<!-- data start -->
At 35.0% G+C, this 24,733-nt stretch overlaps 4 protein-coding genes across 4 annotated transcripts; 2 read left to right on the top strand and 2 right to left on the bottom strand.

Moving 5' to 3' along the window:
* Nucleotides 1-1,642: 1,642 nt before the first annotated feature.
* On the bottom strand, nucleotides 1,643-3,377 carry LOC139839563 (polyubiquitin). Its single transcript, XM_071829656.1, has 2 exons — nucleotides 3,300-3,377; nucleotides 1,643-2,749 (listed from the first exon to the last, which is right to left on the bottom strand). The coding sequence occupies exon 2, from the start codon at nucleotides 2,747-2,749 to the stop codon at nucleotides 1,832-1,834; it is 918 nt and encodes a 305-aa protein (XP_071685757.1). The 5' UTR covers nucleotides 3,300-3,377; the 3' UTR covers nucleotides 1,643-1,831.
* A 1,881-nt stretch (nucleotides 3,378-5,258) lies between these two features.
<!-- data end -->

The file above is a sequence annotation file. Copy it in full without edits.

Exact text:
At 35.0% G+C, this 24,733-nt stretch overlaps 4 protein-coding genes across 4 annotated transcripts; 2 read left to right on the top strand and 2 right to left on the bottom strand.

Moving 5' to 3' along the window:
* Nucleotides 1-1,642: 1,642 nt before the first annotated feature.
* On the bottom strand, nucleotides 1,643-3,377 carry LOC139839563 (polyubiquitin). Its single transcript, XM_071829656.1, has 2 exons — nucleotides 3,300-3,377; nucleotides 1,643-2,749 (listed from the first exon to the last, which is right to left on the bottom strand). The coding sequence occupies exon 2, from the start codon at nucleotides 2,747-2,749 to the stop codon at nucleotides 1,832-1,834; it is 918 nt and encodes a 305-aa protein (XP_071685757.1). The 5' UTR covers nucleotides 3,300-3,377; the 3' UTR covers nucleotides 1,643-1,831.
* A 1,881-nt stretch (nucleotides 3,378-5,258) lies between these two features.